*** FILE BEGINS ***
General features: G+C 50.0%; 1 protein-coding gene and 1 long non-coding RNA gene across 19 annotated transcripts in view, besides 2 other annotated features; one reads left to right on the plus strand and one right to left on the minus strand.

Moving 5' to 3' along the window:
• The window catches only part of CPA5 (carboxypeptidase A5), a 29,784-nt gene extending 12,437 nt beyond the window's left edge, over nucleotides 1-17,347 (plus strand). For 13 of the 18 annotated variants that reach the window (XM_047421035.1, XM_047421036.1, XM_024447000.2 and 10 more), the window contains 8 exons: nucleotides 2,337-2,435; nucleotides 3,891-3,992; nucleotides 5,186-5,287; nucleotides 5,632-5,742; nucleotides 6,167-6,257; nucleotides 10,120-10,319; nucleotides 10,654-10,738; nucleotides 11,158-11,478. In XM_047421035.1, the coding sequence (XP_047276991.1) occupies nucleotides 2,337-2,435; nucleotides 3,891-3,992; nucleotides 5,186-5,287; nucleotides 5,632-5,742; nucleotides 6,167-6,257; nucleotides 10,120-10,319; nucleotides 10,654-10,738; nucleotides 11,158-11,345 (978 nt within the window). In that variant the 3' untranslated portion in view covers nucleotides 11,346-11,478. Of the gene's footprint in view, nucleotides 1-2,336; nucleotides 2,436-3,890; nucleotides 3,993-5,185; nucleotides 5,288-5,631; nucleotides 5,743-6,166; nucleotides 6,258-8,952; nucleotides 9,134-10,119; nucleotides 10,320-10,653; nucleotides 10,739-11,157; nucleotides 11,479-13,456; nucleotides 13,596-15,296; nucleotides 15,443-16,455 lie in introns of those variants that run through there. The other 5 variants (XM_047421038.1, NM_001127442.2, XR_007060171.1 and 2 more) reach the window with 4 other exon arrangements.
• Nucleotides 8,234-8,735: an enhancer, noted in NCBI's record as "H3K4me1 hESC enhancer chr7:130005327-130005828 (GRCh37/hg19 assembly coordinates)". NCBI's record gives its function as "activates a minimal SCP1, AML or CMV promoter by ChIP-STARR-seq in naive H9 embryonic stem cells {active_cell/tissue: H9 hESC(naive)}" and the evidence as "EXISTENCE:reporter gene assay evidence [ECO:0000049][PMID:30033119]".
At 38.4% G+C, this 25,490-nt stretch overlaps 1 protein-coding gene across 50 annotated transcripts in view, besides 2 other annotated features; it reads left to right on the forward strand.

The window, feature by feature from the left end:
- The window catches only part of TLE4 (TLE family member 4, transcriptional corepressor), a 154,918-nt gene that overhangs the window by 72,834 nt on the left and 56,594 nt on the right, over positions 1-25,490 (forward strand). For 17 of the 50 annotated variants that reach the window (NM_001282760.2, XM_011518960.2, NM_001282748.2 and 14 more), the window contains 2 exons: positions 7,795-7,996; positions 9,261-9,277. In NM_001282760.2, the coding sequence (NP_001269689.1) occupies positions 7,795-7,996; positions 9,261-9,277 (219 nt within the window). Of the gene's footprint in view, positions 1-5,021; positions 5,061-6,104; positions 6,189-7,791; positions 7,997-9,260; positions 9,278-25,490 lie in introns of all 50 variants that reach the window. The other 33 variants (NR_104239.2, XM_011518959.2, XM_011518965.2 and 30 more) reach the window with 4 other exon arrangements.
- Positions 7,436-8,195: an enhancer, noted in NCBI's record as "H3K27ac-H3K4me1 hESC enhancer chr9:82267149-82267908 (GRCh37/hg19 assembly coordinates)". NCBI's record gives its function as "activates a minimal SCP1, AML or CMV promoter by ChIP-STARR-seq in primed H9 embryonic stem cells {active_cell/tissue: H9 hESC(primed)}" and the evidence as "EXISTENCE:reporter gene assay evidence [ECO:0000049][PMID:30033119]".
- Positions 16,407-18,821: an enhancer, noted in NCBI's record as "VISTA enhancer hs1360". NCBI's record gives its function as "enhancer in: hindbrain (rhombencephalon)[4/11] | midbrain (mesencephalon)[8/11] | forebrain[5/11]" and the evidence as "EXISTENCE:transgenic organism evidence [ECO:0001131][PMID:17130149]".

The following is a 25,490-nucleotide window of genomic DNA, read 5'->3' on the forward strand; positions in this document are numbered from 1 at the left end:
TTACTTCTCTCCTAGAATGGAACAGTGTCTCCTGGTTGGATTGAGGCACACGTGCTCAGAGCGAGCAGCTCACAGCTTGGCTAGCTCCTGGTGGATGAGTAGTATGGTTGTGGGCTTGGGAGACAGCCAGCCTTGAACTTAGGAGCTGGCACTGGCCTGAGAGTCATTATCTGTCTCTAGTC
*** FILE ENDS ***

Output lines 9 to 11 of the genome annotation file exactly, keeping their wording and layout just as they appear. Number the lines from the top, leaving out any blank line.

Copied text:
- Positions 16,407-18,821: an enhancer, noted in NCBI's record as "VISTA enhancer hs1360". NCBI's record gives its function as "enhancer in: hindbrain (rhombencephalon)[4/11] | midbrain (mesencephalon)[8/11] | forebrain[5/11]" and the evidence as "EXISTENCE:transgenic organism evidence [ECO:0001131][PMID:17130149]".

The following is a 25,490-nucleotide window of genomic DNA, read 5'->3' on the forward strand; positions in this document are numbered from 1 at the left end:
TTACTTCTCTCCTAGAATGGAACAGTGTCTCCTGGTTGGATTGAGGCACACGTGCTCAGAGCGAGCAGCTCACAGCTTGGCTAGCTCCTGGTGGATGAGTAGTATGGTTGTGGGCTTGGGAGACAGCCAGCCTTGAACTTAGGAGCTGGCACTGGCCTGAGAGTCATTATCTGTCTCTAGTC